On Mon, Jan 14, 2013 at 4:15 PM, Tom Lane <tgl(at)sss(dot)pgh(dot)pa(dot)us> wrote:
> David Johnston <polobo(at)yahoo(dot)com> writes:
> > Tom Lane-2 wrote
> >> For that to return zero, it would also be necessary for "SELECT 2+2"
> >> to return zero rows. Which would be consistent with some views of the
> >> universe, but not particularly useful.
> > Given that:
> > SELECT *;
> > Results in:
> > SQL Error: ERROR: SELECT * with no tables specified is not valid
> That has nothing to do with the number of rows, though. That's
> complaining that there are no columns for the * to refer to.
Interesting to note that SELECT * FROM table_with_zero_cols does not
complain of anything.
postgres=# select * from test1;
This I believe result of the fact that we allow user to drop all columns of
On a side note, Postgres allows me to do this (which I don't think is a bug
or useless): I inserted some rows into a table, and then dropped the
columns. The resulting table has no columns, but live rows.
postgres=# select * from test_0_col_table ;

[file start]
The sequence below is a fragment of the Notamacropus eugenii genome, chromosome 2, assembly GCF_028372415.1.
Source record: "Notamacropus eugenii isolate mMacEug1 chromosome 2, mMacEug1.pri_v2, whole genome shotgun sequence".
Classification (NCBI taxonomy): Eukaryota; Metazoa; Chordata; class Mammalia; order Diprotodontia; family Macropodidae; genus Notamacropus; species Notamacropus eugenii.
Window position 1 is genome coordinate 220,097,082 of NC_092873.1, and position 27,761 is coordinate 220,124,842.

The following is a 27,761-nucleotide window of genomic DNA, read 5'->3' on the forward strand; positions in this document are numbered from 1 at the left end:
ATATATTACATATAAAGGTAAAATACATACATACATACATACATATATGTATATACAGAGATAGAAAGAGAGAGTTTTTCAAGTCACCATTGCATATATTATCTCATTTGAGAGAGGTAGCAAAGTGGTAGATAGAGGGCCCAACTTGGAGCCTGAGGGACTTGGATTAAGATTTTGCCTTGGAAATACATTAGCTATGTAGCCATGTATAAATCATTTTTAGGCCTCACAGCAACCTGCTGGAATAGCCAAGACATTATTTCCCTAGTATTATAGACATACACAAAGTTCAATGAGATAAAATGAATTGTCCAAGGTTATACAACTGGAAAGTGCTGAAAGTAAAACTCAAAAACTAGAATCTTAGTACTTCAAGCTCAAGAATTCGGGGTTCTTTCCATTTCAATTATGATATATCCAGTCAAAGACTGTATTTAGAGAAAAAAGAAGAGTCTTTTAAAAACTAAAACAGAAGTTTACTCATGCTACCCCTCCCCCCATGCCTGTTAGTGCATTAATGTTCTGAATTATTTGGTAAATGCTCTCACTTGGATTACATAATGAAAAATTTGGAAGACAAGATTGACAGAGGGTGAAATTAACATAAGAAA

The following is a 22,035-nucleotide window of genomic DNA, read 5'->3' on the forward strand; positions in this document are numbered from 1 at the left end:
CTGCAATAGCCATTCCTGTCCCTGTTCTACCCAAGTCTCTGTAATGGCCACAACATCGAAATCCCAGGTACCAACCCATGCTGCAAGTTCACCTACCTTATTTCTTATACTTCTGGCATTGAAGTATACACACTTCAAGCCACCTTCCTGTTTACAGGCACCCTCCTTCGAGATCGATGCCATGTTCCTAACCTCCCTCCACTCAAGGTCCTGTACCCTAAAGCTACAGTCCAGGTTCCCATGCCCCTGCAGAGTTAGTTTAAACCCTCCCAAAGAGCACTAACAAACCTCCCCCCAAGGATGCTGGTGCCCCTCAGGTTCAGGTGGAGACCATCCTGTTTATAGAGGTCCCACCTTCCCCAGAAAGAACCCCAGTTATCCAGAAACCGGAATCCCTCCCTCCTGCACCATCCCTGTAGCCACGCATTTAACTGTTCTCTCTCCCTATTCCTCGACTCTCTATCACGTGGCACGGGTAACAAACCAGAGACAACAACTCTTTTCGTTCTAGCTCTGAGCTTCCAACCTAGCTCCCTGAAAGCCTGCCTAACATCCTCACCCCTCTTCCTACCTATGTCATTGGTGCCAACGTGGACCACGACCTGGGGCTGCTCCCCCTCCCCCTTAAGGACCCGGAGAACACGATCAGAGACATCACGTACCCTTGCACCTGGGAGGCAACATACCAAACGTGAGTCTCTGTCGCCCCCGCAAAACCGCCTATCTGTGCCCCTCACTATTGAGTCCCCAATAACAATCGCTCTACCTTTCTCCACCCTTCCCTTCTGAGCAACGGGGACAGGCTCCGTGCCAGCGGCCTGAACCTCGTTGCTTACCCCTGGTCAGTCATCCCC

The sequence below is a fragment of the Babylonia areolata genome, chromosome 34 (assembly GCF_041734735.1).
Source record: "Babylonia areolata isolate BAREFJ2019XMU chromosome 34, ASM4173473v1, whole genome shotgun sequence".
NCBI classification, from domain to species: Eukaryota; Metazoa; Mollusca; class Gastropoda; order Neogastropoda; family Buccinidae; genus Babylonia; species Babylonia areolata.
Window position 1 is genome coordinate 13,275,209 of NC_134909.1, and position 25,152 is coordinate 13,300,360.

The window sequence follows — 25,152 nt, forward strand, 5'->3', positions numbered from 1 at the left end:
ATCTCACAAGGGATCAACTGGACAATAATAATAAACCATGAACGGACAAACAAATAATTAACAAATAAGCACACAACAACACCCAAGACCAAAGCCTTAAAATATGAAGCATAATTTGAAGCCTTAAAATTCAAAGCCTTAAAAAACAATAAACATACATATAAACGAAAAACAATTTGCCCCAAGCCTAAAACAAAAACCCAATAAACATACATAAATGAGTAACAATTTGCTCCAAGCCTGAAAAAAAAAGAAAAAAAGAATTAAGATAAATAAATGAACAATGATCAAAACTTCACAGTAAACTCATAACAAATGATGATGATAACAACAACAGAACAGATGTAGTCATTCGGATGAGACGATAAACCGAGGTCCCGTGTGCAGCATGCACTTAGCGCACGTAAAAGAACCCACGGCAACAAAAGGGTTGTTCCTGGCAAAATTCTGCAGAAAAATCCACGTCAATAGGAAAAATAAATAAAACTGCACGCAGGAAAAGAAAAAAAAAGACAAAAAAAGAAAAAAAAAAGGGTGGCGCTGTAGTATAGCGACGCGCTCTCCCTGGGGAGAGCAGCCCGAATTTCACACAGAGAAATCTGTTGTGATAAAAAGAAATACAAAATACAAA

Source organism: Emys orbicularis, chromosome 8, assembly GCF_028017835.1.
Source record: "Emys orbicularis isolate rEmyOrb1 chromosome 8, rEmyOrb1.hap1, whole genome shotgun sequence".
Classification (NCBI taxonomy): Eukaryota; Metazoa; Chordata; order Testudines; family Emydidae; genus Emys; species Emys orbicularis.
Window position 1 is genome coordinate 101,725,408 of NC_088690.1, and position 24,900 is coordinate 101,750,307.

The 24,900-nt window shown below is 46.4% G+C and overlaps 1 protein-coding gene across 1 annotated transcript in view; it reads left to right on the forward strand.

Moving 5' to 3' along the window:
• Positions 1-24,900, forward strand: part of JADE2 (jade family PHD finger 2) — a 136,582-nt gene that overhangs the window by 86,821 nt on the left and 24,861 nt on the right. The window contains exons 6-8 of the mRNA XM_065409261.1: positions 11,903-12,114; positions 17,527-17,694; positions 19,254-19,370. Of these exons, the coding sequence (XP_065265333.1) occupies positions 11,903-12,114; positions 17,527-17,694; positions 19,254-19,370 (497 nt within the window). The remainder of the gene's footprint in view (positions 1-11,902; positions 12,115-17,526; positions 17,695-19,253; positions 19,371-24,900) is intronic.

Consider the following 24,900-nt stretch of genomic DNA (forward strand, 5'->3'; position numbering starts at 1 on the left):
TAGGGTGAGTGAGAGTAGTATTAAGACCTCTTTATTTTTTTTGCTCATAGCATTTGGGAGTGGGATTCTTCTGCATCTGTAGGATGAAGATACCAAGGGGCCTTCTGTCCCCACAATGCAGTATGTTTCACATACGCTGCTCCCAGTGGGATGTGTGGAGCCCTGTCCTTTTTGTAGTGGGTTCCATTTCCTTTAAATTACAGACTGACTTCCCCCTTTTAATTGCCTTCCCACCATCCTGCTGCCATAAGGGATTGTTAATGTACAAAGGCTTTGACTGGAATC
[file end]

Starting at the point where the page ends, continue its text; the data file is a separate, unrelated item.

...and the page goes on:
> I get that the horse has already left the barn on this one but neither "0"
> > nor "1" seem particularly sound answers to the question "SELECT
> Yeah, it's more about convenience than principle. AFAICS there are three
> defensible answers to what an omitted FROM clause ought to mean:
> 1. It's not legal (the SQL spec's answer).
> 2. It implicitly means a table of no columns and 1 row (PG's answer).
> 3. It implicitly means a table of no columns and 0 rows (which is what
> I take Gurjeet to be advocating for).
I wasn't advocating it, but was trying to wrap my head around why Postgres
would do something like count(*) of nothing == 1.
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